Facebook Groups Can Help You with Team Building

I used to be a big fan of Facebook Groups for supporting previous customers.  These were a great way to give your customers access to the latest specials, stay in touch, and encourage reorders.  However, when Facebook changed the Group format, eliminating the opt-in (when you add someone to a group, they’re in whether they want to be or not, and immediately start receiving a barrage of emails from your Group), I could no longer recommend them for this purpose.  Opt-in is important.

However there’s another use for Facebook Groups that is still viable, and something you may want to consider if you’re a leader.  I’m talking about the Team Group.

What is a Team Group?  Essentially, it’s a central communication hub for your team.  Rather than relying on emails getting through to everyone, you instead (or also) provide all messaging in a Facebook Group.  Your team can go here to find the answers to Frequently Asked Questions, the schedule and access information for Events, view photos and training videos you’ve provided, and also network with one another.

When managed well, a Team Group can promote retention for your team, helping people feel more connected to one another.  This is especially important if your team is spread out geographically.  You can also ensure that people get the answers to common questions 24/7, instead of waiting until you’re available.  This helps them to be more productive.

The new Facebook Groups product has some pretty neat features.

You can share a Post, Link, Photo, Video, Event, or Doc from the share box.  As a leader, this means you can:

  • Post team announcements on the wall of the group (Post)
  • Share a Link to an interesting article or training piece
  • Share Photos from your latest team or company event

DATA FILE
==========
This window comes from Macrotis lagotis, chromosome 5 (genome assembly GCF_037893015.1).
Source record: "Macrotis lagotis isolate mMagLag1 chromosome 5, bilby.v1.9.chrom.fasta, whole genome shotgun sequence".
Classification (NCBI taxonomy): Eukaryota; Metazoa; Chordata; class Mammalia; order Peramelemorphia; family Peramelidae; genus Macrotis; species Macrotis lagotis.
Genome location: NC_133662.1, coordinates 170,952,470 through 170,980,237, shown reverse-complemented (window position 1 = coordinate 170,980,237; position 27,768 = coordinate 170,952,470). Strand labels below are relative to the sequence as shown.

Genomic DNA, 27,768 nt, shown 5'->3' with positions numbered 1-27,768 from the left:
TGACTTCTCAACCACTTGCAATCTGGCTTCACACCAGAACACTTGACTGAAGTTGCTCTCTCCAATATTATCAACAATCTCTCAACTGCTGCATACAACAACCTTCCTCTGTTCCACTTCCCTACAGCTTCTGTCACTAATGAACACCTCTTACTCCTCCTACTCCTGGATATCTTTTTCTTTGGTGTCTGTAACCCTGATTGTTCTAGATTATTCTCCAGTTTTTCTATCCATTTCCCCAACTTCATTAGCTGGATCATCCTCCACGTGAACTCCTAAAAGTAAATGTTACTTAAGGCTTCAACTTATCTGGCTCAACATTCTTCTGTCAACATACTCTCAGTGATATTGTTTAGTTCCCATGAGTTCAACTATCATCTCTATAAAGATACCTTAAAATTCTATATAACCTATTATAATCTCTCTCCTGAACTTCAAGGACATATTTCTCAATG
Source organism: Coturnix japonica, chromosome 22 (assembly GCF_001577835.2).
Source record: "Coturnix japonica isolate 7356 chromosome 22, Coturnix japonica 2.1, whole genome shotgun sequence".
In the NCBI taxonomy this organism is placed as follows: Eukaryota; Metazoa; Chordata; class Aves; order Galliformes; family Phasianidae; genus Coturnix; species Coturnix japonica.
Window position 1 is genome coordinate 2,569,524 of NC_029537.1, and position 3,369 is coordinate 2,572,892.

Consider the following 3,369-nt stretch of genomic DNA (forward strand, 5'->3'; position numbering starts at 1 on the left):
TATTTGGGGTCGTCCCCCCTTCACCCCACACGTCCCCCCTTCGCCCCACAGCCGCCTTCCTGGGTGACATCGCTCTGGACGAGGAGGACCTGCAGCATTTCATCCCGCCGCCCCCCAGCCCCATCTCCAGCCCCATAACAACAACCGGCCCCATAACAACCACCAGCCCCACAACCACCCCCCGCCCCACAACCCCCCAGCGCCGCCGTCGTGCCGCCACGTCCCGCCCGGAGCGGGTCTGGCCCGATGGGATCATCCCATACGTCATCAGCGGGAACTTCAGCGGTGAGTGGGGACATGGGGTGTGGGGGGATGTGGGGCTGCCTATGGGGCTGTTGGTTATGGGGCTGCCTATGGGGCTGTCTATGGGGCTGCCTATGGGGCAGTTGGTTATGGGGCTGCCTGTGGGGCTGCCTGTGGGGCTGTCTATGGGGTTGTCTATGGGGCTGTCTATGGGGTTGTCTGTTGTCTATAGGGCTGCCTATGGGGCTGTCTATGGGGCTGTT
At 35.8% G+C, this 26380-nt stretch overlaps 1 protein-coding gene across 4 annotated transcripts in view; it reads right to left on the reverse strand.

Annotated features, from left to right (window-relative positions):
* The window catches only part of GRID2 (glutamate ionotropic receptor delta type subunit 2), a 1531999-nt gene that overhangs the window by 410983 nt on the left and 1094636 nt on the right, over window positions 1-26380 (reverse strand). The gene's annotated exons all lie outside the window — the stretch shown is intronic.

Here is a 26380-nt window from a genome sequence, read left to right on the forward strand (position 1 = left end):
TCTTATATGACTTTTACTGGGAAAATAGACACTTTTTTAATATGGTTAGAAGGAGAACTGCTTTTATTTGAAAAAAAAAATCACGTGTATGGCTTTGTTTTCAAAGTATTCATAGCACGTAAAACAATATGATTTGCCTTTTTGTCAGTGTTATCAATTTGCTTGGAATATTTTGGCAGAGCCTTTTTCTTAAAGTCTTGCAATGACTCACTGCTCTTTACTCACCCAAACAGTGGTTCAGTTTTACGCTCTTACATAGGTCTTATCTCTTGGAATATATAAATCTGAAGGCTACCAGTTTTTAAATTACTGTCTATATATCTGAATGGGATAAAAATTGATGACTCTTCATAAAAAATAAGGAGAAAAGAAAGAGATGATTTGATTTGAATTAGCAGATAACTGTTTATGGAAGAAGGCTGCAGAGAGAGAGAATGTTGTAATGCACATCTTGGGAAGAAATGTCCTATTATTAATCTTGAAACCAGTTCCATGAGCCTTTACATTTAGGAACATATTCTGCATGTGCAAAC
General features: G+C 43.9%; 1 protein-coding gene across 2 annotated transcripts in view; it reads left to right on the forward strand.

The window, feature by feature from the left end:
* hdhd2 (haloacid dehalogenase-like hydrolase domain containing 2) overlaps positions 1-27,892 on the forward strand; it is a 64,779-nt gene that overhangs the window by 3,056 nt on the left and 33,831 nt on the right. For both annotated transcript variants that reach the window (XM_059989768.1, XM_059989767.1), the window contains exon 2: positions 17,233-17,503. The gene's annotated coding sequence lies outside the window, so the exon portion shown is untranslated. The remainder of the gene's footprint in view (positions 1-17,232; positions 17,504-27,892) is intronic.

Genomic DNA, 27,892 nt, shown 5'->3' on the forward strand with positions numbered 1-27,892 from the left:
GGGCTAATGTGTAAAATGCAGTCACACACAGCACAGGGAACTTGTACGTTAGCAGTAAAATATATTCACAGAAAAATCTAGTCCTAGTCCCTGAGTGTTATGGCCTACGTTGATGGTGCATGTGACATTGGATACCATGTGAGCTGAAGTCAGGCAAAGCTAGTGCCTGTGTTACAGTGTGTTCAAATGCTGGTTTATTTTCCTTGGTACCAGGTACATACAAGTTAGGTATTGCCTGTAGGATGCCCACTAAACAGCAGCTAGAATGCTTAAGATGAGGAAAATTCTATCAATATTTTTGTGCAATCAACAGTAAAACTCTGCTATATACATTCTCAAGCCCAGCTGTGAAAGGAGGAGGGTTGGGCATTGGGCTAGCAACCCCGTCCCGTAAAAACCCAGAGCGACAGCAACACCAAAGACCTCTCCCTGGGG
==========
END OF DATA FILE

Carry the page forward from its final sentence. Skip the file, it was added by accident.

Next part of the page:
• Share Video messages welcoming new team members or doing simple training such as inspirational messages or new product demos
  • Post Events for training calls and upcoming company events. (The added benefit to putting these on Facebook is that Facebook provides reminders when your team members log into Facebook.)
  • Create simple text-based Docs with important information such as incentives and promotions, as well as your list of FAQs.

Another nice feature of the new Facebook Groups is that you can set up a Group Email that allows you to send a message to the entire Group from your email account. (Access this feature by clicking the Edit Group button after you’ve created your Group.)  You can also schedule live Chats within your Facebook Group, so you can all log on at the same time to discuss the answer to a question, for example.

Groups can be Open, Closed, or Secret, just like before.  For a team group, you may wish to have a “Closed” Group.  This means that people on Facebook can see the Group and its members, but they have to request to join.  This way, if you’re not friends with someone on your team on Facebook, there’s still a way for that person to find your Group and join it.  To send a direct invitation to join your Group, you have to be Friends with them.

Your Groups are shown on the left side bar of your Facebook home page.  To see the entire list, simply click “More” under the Groups that are showing.  This is also where you can find the “Create Group…” link that allows you to set up your own Group.  Just remember to let people know BEFORE you add them to the Group, so they’re not surprised and overwhelmed when they suddenly start receiving emails about everything that happens in your Group.